Developing Quality Technical Information: A Handbook for Writers and Editors (3rd Edition) Paperback – Jun 25 2014
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About the Author
The authors are all long-standing and respected members of the information development community at IBM. Although the authors have served in various roles throughout their careers, information quality has always been and continues to be their primary focus.
Michelle Carey is an information architect and technical editor at IBM and has taught technical communication at University of California Santa Cruz Extension. Michelle is the co-author of the book DITA Best Practices: A Roadmap for Writing, Editing, and Architecting in DITA. She is an expert on topic-based information systems, software product error messages, grammar, embedded assistance for user interfaces, and writing for international audiences. She also writes computational linguistic rules for a grammar, style, and terminology management tool. Michelle enjoys teaching, grammar, herding cats, and riding and driving anything with a lot of horsepower.
Moira McFadden Lanyi is an information architect and technical editor at IBM. She has experience with topic-based writing, DITA, embedded assistance, user interface design, and visual design. She created 99% of the artwork in this book. She is a co-author of the book An Introduction to IMS. Moira enjoys visiting San Francisco with her family as often as possible, cooking fresh, healthy meals, and watching her courageous son ride his unicycle and surf.
Deirdre Longo is an information architect and strategist at IBM. She has been a pioneer for embedded assistance in IBM: defining the scope of that term, developing standards for embedded assistance, and modeling how to work effectively in cross-disciplinary teams. She has taught webinars for the Society of Technical Communication (STC) and published articles on information architecture topics in STC’s Intercom. She is an avid yoga practitioner.
Eric Radzinski is a technical editor and information architect for industry-leading mainframe database software at IBM. He is a co-author of The IBM Style Guide: Conventions for Writers and Editors and is well versed in topic-based writing, embedded assistance, DITA, and writing for a global audience. Eric makes his home in San Jose, California, with his wife and their three children.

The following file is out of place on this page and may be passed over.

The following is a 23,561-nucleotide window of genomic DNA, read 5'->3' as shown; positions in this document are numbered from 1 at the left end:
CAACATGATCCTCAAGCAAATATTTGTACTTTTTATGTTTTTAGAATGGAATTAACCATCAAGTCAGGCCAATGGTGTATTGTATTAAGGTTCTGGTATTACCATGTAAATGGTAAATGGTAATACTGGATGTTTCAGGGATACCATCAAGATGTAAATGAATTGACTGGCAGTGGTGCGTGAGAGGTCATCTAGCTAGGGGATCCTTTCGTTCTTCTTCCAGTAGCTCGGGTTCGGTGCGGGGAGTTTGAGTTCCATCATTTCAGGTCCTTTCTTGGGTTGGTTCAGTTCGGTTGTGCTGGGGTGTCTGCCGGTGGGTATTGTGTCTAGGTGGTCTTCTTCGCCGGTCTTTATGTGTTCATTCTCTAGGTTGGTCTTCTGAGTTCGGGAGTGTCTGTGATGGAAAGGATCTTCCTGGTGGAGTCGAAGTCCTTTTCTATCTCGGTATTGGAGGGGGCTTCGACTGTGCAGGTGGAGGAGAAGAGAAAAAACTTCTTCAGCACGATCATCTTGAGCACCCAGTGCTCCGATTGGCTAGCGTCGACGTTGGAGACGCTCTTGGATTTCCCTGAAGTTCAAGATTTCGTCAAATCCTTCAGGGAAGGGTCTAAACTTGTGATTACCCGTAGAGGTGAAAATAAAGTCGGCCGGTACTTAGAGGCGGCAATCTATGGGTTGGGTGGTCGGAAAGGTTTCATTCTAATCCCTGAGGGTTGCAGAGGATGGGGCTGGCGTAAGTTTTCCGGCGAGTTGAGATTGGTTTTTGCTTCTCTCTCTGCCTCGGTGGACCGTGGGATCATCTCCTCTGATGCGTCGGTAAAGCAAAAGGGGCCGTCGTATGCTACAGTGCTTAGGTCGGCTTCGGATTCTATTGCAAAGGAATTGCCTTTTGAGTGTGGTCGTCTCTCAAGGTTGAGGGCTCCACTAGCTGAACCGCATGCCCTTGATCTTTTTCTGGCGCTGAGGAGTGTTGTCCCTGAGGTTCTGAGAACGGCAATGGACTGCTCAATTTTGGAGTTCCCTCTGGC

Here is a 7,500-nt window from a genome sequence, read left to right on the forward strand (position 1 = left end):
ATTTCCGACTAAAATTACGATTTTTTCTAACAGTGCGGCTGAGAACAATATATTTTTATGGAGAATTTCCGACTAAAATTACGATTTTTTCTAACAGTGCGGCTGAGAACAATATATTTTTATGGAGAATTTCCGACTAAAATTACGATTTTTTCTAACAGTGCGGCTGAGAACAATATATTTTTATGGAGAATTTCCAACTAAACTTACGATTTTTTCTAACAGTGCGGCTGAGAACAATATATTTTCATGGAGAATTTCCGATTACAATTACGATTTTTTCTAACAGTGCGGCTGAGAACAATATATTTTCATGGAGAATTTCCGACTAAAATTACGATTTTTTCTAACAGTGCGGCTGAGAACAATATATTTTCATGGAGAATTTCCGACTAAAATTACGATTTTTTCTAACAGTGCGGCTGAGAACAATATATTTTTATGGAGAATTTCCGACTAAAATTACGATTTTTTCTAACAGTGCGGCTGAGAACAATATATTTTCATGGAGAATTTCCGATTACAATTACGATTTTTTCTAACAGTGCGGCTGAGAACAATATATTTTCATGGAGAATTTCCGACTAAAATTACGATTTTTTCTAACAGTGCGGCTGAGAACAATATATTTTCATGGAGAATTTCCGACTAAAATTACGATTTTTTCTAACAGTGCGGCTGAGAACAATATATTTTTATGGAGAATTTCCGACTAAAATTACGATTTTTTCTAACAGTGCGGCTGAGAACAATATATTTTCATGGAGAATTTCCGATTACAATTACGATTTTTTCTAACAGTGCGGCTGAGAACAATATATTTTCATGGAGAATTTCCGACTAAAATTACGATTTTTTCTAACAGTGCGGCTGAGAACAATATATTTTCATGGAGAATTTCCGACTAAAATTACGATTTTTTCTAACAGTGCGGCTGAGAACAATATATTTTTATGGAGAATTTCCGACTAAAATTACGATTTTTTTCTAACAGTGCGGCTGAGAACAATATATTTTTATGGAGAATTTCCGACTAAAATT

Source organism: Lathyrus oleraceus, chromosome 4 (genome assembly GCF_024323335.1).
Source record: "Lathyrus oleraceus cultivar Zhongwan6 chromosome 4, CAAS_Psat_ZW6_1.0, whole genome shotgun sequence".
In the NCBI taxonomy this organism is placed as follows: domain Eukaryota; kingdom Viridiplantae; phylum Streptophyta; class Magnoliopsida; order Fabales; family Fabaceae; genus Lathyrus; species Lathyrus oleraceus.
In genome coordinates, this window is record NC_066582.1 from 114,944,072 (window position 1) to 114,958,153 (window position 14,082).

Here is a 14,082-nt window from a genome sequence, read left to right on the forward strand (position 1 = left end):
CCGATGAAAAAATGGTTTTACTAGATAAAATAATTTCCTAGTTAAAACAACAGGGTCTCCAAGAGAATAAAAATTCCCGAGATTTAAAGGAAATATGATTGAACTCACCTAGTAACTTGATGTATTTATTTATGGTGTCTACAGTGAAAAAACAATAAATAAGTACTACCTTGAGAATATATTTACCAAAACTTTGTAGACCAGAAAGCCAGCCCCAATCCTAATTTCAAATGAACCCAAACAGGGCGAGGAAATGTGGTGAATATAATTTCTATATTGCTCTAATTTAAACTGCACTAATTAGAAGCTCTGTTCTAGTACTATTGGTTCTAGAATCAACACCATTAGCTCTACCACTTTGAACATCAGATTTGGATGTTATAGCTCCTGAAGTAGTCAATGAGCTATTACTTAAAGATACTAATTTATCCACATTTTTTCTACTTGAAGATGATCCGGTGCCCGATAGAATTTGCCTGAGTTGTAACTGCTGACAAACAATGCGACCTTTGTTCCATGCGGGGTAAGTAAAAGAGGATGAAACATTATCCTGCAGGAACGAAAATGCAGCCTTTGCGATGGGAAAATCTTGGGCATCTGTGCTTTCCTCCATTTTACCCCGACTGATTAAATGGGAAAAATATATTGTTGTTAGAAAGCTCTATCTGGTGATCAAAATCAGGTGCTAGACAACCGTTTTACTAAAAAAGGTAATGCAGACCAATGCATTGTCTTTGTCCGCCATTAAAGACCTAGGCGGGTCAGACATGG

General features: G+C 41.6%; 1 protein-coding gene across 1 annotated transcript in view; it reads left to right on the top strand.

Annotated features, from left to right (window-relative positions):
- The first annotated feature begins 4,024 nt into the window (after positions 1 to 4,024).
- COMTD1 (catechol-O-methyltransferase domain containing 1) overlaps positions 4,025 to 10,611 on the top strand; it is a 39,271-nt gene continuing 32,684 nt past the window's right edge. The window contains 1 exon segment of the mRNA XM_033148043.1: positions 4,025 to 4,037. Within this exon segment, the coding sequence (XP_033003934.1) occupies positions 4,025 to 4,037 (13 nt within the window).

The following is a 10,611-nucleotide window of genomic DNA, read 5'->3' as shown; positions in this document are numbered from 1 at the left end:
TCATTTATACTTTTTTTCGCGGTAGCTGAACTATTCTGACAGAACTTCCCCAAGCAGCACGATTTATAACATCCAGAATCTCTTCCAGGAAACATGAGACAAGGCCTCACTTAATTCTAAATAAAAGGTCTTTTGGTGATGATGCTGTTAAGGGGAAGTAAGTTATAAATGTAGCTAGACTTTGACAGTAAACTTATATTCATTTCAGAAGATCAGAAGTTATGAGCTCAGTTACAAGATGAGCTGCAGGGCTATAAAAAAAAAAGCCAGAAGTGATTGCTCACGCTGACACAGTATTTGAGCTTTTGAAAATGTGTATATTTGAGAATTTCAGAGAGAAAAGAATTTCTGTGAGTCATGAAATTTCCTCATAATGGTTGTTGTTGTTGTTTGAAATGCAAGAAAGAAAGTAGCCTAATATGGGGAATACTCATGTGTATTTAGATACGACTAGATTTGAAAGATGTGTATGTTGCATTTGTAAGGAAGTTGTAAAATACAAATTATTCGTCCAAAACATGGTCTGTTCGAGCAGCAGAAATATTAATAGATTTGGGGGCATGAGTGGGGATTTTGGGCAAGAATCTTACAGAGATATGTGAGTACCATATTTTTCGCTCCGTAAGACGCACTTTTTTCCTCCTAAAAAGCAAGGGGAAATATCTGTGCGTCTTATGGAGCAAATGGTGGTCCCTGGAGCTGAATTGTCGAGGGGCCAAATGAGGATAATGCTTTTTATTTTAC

Shannon Rouiller is an information architect and technical editor at IBM. She has experience with quality metrics, topic-based information systems, DITA, videos, embedded assistance, and user interface design. She is a co-author of the book Designing Effective Wizards. Shannon dabbles in sports photography and likes to solve puzzles.
Elizabeth Wilde is an information quality strategist at IBM, developing strategies and education for developing high-quality content. She develops Acrolinx computational linguistic rules that enforce grammar, style, and DITA tagging rules. She teaches an extension course in technical writing at the University of California Santa Cruz. Her hobbies include growing cacti and succulents and collecting tattoos.
Most Helpful Customer Reviews on Amazon.com (beta)
One reason I understand the importance of documentation is that I came from an electronic engineering background. As an electronic engineer 93% - 97% of my time was consumed doing proof of concepts and documentation. Almost all of that time was documentation.
It was just my luck that my boss was an English grammar teacher before moving into engineering. My documents came back very bloody. He used a red pen to mark up my documents. It took me 2 years, and a whole lot of tongue biting, but I started getting papers through him without a red mark. I still remember the first one. I walked outside to where the smokers took their breaks and let out a screaming "YES, Finally!!!"
I have been without my grammar teaching boss for over 18 years now, and I am pretty sure if he came across the book reviews I am writing now, he would be sending me bloodied up copies!!! I really needed this book!!
Technical documentation is a hard skill set to learn, at least doing good technical documentation is. I have been on Template Zombie projects where teams considered documentation complete when they had filled in enough templates to overwhelm the customer to the point where they would not have time to review 1/10 of what was being written.
One project I was on built a documentation generator so it was easier to duplicate documents and only change the title and a few pieces of content. The sad part of that project was they got paid for each document handed in. The criteria for getting paid for use cases were that they had to have something underneath every heading in the document.